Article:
A solution to family caregiving challenges?
Lois A. Bowers
There I sat Friday afternoon, waiting to board my flight home after attending the National Investment Center for Seniors Housing and Care National Conference. I couldn't help but overhear the man seated next to me in the small gate area at Ronald Reagan Washington National Airport, who was waiting for a different flight.
He was speaking to a colleague about a third man to whom a promotion had been offered at their mutual place of employment. After the man had accepted the promotion, which necessitated a transfer to a different office, his father had been admitted to the hospital for emergency surgery and was now in the intensive care unit. The employee was asking for more time to consider the transfer while he waited to see whether his father's health improved.
I immediately thought of the "Beyond Dollars" report [PDF] that had been released by insurance holding company Genworth Financial the previous day. The study, in part, detailed the negative job-related consequences faced by some family caregivers:
- 77% reported missing some work during the past year.
- 19% missed 10 or more hours of work per week (the average was 7 hours).
- 12% had to change positions.
- 11% lost their jobs.
- 10% had to change careers.
In fact, 51% of family caregivers surveyed felt that their caregiving responsibilities negatively affected their ability to perform their jobs. They found themselves in their current situations because they desired to provide the needed care for their loved one — or because they or their loved one hadn't planned for future care needs.
Indeed, one purpose of the Genworth study was to encourage individuals to think about the cost of the care they will need in their advanced years, and how to pay for it. But the study suggests action items for the senior living industry as well.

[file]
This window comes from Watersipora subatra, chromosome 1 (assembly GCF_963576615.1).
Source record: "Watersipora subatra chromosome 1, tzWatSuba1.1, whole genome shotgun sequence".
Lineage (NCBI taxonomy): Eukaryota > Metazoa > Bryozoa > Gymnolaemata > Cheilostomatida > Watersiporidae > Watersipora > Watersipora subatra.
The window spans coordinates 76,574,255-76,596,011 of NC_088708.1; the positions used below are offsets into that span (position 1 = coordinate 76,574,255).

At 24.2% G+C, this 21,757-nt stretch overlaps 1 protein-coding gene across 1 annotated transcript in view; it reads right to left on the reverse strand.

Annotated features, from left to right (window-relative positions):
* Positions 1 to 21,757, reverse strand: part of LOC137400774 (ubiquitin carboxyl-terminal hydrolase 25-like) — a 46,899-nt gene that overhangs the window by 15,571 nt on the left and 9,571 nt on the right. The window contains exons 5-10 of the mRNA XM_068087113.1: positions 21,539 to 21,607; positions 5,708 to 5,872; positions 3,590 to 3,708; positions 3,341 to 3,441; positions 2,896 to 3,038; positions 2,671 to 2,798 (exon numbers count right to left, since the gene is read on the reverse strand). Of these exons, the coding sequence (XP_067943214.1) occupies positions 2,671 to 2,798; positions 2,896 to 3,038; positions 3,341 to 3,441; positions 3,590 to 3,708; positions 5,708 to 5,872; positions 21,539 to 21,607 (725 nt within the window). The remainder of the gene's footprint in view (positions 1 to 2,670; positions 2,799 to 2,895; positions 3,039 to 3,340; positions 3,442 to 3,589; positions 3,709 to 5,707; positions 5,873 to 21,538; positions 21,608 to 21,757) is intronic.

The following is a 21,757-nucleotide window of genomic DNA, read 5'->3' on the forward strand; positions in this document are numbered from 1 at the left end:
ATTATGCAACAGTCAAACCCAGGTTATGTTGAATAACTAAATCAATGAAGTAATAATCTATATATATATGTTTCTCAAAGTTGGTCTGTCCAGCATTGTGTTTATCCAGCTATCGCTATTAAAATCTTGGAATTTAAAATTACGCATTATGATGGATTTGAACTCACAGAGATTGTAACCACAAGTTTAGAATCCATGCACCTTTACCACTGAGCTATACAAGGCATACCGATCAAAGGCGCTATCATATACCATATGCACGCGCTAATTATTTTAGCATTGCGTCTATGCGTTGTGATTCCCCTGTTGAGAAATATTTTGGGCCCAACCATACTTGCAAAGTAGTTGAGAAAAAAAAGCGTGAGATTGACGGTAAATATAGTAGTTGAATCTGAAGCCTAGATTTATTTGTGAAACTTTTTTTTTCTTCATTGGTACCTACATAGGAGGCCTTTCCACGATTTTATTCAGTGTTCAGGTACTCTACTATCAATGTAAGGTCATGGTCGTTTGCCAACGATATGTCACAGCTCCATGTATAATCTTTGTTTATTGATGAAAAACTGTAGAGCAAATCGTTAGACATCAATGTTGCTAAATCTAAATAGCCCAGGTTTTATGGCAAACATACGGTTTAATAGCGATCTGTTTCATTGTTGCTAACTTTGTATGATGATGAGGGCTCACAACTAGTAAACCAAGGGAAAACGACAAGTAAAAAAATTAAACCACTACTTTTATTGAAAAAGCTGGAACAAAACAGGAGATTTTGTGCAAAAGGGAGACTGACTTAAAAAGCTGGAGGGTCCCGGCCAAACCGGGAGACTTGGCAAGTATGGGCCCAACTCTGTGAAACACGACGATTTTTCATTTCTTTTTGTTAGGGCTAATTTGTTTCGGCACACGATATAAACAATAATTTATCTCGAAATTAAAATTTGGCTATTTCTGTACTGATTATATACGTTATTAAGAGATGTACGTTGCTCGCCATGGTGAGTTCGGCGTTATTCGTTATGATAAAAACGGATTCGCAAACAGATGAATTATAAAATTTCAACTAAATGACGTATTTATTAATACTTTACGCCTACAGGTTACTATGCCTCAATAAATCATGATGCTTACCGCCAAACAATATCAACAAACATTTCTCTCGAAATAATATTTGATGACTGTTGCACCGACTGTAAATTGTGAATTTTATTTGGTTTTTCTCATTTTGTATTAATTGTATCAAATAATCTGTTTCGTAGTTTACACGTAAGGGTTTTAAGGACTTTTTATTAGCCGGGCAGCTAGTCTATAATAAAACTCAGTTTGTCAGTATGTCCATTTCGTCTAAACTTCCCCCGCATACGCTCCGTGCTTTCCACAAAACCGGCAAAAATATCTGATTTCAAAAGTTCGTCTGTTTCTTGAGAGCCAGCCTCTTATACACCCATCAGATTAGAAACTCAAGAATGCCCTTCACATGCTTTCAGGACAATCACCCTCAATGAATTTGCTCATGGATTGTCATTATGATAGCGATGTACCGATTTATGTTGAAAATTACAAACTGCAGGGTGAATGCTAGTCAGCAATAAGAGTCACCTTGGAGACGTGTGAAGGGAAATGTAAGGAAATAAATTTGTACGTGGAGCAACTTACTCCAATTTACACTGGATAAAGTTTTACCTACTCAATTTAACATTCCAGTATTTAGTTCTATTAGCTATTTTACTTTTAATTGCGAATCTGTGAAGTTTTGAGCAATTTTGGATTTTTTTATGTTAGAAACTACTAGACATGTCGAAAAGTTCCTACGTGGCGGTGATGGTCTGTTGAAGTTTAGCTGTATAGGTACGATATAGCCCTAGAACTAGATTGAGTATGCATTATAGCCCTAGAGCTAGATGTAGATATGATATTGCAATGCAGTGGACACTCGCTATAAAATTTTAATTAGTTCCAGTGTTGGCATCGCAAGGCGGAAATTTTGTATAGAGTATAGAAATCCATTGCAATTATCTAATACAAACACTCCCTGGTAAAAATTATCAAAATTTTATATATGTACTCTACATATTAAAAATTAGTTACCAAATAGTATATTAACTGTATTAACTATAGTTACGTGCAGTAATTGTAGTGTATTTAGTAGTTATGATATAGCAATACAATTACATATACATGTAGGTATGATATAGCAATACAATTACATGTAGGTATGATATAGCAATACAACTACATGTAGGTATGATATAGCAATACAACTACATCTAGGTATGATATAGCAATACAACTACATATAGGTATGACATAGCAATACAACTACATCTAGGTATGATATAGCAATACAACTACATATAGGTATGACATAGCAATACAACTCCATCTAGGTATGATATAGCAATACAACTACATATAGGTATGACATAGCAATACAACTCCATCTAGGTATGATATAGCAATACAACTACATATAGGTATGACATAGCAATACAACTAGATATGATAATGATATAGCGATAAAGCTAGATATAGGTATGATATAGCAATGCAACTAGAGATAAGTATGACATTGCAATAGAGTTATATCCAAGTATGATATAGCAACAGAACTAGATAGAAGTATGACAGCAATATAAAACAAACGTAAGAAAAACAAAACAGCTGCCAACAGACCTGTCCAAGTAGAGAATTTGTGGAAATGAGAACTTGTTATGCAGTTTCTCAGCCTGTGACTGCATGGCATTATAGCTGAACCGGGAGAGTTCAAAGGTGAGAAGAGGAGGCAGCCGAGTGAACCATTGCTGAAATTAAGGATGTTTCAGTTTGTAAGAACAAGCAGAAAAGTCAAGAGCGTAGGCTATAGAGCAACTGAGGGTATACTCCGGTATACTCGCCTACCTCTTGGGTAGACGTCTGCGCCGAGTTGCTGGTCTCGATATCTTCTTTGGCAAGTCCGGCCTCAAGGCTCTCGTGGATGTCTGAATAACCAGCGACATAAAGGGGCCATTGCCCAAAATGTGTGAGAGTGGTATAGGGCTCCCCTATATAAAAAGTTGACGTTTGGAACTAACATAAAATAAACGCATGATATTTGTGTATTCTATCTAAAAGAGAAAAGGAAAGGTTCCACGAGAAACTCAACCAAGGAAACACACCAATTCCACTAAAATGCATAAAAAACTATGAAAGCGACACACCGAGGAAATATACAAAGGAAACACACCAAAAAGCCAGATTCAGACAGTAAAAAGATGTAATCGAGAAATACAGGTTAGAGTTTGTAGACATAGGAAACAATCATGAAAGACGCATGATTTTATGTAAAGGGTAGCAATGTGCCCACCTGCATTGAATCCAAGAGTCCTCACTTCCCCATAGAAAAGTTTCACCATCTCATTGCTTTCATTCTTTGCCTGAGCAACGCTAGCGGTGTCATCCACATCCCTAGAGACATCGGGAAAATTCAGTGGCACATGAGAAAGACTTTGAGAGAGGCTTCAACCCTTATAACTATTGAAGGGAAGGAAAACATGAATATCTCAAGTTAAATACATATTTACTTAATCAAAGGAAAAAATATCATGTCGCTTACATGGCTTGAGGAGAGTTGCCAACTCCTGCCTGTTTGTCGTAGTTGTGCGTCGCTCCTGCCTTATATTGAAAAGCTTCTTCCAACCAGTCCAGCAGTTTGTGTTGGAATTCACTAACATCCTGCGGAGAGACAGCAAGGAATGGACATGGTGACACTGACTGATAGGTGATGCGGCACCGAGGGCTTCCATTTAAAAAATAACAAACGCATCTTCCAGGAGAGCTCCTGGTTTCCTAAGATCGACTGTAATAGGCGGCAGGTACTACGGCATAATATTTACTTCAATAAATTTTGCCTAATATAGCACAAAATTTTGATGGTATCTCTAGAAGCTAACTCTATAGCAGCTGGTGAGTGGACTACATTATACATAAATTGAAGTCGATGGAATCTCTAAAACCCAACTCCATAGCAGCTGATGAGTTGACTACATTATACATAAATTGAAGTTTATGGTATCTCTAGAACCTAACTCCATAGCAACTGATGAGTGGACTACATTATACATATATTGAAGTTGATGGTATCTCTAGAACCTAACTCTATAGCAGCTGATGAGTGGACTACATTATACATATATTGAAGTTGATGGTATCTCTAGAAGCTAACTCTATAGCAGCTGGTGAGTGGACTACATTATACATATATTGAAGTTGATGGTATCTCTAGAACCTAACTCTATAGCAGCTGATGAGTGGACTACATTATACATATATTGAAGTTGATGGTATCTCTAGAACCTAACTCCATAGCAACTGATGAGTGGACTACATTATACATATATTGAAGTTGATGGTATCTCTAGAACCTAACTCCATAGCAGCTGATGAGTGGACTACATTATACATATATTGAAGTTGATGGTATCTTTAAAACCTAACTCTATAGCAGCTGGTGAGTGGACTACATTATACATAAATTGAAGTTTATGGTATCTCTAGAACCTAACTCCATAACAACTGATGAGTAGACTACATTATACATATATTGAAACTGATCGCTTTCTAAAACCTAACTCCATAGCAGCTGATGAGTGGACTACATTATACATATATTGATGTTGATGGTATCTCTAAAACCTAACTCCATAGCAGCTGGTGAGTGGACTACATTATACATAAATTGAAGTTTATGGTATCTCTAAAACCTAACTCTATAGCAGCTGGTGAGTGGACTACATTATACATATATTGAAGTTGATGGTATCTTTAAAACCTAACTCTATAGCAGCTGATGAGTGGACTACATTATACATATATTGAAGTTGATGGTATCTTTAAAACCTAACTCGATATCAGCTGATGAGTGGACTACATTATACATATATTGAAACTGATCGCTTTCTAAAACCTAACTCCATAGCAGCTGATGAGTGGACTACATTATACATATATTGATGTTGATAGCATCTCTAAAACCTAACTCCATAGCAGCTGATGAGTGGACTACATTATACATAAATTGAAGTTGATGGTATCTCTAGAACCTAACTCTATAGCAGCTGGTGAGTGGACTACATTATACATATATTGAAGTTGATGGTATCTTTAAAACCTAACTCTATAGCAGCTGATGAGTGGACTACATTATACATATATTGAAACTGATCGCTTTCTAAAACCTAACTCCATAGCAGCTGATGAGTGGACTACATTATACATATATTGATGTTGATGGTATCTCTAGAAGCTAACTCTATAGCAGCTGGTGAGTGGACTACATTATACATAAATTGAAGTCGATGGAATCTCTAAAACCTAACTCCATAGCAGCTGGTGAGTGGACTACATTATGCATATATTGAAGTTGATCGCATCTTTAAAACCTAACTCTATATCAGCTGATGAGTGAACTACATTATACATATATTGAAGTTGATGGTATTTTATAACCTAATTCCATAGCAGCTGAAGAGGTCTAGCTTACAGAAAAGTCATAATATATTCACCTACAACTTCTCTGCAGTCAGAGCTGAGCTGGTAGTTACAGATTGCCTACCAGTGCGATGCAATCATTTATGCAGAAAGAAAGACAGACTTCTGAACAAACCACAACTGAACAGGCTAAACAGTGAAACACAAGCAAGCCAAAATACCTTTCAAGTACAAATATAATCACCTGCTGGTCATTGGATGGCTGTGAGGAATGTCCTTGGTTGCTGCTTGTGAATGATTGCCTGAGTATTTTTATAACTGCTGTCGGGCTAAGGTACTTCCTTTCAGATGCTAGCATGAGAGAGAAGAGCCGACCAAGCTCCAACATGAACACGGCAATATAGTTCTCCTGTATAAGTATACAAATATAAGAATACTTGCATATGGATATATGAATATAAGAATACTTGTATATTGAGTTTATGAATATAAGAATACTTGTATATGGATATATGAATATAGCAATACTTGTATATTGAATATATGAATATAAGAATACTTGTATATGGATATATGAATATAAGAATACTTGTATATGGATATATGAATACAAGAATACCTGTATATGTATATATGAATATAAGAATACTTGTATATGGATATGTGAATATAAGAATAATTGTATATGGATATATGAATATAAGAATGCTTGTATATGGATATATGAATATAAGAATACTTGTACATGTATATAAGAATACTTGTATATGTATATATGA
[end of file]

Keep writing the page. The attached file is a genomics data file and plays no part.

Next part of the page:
I'm thinking of points made by speakers at the NIC conference. In the opening session, Rep. John Delaney (D-MD) said that senior living providers should position themselves as a health and housing option that helps older adults age more successfully, because then they can continue to contribute to society in ways that benefit society. He made the comment in the context of saving the government money by communicating that senior living-related costs often are lower than hospitalization, home healthcare or care provided in other long-term care settings. Perhaps obtaining additional government funding would help make senior living even more affordable to potential residents (and ultimately save the government money). The industry also could make a stronger case to family caregivers that it offers an alternative that helps them avoid the negative career-related and other consequences associated with caregiving responsibilities.
The Genworth survey results indicate that 62% of caregivers are aged 25 to 54 years and 60% of care recipients are aged 65 or more years. In discussing challenges facing the senior living industry, Ventas CEO Debra Cafaro and other NIC speakers shared the statistic that 40% of adults aged 55 to 64 currently have saved less than $25,000 for retirement. On the other hand, she and others said, members of the Baby Boom generation, currently aged 50 to 69, control more than $9 trillion in disposable income, 70% of the U.S. total.
Somewhere in all of those numbers is an opportunity for senior living providers.
Lois A. Bowers is senior editor of McKnight's Senior Living. Follow her on Twitter at @Lois_Bowers.